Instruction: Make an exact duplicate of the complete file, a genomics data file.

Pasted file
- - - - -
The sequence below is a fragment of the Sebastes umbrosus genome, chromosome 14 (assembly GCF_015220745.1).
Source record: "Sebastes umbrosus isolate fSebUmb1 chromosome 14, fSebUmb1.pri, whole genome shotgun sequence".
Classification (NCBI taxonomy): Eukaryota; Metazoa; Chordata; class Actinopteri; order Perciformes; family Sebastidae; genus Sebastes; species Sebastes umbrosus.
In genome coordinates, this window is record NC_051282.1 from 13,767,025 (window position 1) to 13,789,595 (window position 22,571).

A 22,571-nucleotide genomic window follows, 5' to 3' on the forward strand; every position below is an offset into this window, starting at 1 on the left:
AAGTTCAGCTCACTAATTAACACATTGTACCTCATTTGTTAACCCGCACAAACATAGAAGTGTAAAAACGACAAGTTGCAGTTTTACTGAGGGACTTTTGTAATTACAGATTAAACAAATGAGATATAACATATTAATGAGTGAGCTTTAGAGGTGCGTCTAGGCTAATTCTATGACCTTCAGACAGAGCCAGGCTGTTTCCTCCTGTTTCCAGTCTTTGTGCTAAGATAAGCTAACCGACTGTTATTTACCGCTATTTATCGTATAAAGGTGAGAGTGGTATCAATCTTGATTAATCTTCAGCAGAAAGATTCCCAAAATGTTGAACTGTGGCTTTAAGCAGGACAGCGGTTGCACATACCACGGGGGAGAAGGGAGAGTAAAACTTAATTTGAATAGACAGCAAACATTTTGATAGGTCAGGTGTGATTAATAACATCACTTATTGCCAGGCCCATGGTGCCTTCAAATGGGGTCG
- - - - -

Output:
The sequence below is a fragment of the Sebastes umbrosus genome, chromosome 14 (assembly GCF_015220745.1).
Source record: "Sebastes umbrosus isolate fSebUmb1 chromosome 14, fSebUmb1.pri, whole genome shotgun sequence".
Classification (NCBI taxonomy): Eukaryota; Metazoa; Chordata; class Actinopteri; order Perciformes; family Sebastidae; genus Sebastes; species Sebastes umbrosus.
In genome coordinates, this window is record NC_051282.1 from 13,767,025 (window position 1) to 13,789,595 (window position 22,571).

A 22,571-nucleotide genomic window follows, 5' to 3' on the forward strand; every position below is an offset into this window, starting at 1 on the left:
AAGTTCAGCTCACTAATTAACACATTGTACCTCATTTGTTAACCCGCACAAACATAGAAGTGTAAAAACGACAAGTTGCAGTTTTACTGAGGGACTTTTGTAATTACAGATTAAACAAATGAGATATAACATATTAATGAGTGAGCTTTAGAGGTGCGTCTAGGCTAATTCTATGACCTTCAGACAGAGCCAGGCTGTTTCCTCCTGTTTCCAGTCTTTGTGCTAAGATAAGCTAACCGACTGTTATTTACCGCTATTTATCGTATAAAGGTGAGAGTGGTATCAATCTTGATTAATCTTCAGCAGAAAGATTCCCAAAATGTTGAACTGTGGCTTTAAGCAGGACAGCGGTTGCACATACCACGGGGGAGAAGGGAGAGTAAAACTTAATTTGAATAGACAGCAAACATTTTGATAGGTCAGGTGTGATTAATAACATCACTTATTGCCAGGCCCATGGTGCCTTCAAATGGGGTCG